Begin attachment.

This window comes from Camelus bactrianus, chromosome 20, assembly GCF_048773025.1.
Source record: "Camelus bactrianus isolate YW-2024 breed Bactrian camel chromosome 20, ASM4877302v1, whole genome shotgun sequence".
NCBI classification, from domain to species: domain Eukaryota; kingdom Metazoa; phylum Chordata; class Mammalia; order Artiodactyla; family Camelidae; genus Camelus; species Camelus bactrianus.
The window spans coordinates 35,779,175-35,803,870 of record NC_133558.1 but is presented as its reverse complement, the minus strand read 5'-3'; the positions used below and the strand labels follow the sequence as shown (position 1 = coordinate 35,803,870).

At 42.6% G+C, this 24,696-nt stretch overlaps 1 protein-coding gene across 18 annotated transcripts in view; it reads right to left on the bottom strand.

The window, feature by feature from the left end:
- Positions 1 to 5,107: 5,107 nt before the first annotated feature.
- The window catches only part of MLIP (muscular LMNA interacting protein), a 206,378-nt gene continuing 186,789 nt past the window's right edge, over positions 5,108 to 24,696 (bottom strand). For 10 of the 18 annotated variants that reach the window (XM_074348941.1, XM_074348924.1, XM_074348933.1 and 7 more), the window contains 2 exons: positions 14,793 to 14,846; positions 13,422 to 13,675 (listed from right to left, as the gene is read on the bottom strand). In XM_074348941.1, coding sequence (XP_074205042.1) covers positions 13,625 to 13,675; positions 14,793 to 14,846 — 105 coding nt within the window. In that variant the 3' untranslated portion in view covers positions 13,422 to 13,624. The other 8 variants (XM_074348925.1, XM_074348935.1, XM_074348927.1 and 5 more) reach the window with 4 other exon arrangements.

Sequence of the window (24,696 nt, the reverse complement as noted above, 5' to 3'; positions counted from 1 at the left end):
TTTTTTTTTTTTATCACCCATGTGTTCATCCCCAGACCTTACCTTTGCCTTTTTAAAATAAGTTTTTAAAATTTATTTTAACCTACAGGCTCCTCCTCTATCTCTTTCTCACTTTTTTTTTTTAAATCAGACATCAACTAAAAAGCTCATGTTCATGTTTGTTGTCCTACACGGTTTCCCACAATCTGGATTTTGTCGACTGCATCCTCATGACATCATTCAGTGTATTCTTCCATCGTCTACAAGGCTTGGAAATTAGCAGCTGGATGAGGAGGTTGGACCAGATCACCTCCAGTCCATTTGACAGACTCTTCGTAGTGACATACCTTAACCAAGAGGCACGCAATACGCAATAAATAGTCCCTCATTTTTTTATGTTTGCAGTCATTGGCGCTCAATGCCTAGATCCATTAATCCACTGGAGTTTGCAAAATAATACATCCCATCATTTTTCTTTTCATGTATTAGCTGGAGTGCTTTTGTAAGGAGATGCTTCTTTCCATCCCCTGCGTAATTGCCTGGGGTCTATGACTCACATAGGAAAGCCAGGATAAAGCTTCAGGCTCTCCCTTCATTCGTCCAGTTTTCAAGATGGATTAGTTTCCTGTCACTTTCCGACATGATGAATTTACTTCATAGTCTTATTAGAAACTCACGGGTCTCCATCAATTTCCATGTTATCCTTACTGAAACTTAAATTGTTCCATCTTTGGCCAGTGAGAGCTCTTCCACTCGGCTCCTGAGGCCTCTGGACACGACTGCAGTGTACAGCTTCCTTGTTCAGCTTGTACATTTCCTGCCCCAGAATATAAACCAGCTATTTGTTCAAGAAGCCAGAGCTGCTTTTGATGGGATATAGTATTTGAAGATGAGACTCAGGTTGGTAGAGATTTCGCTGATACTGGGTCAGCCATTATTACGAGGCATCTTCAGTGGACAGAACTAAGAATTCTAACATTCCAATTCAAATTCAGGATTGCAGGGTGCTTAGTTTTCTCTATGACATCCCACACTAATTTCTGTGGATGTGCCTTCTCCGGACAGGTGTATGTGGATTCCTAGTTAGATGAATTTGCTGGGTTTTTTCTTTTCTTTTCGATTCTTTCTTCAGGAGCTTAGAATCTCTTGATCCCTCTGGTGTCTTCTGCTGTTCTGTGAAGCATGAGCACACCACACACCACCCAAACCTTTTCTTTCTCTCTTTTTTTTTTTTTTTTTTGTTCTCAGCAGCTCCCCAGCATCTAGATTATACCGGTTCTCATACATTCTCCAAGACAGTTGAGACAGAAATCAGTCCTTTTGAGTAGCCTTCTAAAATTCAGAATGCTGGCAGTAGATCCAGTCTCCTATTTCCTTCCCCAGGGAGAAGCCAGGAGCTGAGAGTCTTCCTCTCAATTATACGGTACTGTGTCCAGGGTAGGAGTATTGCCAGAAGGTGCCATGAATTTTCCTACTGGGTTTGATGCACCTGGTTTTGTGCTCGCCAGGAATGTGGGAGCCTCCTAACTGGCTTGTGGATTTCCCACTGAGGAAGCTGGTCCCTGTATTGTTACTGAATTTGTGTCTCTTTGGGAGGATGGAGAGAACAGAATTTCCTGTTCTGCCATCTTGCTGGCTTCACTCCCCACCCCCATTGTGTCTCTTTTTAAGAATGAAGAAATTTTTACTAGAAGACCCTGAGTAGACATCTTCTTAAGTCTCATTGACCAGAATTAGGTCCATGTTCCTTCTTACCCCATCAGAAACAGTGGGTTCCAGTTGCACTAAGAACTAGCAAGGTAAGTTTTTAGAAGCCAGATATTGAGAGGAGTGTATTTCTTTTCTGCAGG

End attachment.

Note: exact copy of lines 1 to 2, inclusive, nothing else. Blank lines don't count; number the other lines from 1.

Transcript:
This window comes from Camelus bactrianus, chromosome 20, assembly GCF_048773025.1.
Source record: "Camelus bactrianus isolate YW-2024 breed Bactrian camel chromosome 20, ASM4877302v1, whole genome shotgun sequence".